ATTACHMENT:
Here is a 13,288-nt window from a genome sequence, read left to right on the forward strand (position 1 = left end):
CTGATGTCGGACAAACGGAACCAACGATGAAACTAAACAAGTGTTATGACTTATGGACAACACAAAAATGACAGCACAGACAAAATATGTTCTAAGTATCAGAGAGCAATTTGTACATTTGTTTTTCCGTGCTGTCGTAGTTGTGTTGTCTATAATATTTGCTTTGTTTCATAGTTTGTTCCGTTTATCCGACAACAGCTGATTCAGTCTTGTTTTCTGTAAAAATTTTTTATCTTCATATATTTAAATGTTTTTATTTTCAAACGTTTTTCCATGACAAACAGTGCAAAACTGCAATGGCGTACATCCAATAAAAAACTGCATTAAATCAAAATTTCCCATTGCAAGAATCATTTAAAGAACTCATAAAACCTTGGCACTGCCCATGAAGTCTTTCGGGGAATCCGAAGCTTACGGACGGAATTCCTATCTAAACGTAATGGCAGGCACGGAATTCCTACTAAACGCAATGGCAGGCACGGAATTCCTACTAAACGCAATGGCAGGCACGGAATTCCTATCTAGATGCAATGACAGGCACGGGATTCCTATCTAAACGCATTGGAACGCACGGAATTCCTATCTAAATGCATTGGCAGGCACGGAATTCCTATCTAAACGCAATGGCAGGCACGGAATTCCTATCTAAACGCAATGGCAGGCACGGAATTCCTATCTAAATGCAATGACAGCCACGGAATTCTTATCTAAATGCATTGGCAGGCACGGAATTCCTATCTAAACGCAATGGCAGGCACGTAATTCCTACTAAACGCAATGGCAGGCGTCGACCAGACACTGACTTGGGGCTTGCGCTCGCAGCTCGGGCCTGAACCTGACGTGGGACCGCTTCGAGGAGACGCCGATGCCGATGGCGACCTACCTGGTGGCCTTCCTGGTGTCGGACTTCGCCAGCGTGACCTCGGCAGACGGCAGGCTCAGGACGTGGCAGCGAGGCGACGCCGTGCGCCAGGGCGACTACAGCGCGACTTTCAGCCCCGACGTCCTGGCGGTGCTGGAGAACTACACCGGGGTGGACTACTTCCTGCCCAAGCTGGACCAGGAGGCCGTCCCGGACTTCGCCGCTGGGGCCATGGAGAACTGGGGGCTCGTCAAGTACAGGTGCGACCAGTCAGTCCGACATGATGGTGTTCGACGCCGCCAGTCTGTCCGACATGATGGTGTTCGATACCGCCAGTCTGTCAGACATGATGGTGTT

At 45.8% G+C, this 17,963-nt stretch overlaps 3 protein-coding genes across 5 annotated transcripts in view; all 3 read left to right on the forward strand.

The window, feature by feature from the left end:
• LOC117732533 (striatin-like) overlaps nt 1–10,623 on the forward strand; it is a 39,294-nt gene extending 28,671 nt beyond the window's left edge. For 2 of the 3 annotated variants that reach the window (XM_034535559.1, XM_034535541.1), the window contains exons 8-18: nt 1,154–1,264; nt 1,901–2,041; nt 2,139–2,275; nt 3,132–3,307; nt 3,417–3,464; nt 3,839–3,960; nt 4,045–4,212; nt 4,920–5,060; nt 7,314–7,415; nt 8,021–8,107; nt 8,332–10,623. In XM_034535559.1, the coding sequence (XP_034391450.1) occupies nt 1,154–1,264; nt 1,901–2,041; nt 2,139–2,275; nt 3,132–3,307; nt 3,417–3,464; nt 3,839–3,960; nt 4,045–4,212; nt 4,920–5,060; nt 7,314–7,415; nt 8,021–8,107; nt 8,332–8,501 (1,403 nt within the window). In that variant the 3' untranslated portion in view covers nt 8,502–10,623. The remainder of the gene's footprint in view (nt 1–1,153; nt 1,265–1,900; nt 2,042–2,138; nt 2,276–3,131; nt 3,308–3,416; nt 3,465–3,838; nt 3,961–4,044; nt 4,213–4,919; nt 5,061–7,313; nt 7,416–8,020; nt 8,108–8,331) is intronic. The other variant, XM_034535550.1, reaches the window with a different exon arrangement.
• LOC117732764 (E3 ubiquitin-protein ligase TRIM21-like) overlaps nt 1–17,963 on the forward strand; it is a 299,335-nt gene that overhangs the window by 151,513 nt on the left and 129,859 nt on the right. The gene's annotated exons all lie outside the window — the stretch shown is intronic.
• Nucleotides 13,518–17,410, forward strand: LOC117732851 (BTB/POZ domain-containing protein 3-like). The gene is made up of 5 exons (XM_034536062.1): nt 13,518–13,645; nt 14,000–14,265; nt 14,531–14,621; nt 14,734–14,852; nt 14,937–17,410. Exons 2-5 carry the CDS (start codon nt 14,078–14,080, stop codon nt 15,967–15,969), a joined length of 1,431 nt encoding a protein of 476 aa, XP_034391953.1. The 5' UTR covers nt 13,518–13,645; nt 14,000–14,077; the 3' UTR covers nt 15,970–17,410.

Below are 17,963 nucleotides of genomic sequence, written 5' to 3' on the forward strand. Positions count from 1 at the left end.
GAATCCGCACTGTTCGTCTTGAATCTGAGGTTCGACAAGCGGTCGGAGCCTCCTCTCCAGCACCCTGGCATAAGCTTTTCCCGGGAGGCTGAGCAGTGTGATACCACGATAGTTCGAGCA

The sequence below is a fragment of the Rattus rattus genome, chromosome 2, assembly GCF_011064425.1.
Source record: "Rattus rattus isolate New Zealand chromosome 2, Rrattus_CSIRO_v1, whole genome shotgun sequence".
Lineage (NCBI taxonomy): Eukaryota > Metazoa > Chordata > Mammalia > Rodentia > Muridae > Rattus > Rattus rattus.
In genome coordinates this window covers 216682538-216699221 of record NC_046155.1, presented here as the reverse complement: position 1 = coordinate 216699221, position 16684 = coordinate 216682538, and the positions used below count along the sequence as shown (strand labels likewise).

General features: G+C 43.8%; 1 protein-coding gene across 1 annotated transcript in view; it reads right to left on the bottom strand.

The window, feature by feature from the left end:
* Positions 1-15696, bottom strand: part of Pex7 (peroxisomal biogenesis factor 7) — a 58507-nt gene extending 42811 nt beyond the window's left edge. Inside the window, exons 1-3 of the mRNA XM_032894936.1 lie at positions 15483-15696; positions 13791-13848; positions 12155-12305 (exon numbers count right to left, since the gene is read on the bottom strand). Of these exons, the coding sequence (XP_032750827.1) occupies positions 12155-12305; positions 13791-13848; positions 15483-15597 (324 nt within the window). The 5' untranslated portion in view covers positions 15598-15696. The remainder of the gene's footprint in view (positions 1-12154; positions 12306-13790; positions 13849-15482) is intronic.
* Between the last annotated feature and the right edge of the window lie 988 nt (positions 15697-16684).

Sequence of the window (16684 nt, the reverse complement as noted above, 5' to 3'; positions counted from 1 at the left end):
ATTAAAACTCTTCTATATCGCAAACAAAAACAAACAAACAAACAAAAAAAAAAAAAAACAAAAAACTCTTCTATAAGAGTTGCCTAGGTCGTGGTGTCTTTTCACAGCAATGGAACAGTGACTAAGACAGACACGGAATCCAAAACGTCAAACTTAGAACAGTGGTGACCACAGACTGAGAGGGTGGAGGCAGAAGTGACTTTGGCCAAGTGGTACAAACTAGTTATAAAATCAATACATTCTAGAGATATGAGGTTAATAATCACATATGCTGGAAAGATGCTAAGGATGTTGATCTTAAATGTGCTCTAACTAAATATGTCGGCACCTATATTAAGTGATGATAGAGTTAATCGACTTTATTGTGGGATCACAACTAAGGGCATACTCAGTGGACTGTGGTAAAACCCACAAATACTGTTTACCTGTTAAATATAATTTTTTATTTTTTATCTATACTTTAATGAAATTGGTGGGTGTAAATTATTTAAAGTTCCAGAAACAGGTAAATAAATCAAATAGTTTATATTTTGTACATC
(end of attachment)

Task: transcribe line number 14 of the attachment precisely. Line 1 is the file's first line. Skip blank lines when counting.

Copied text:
General features: G+C 43.8%; 1 protein-coding gene across 1 annotated transcript in view; it reads right to left on the bottom strand.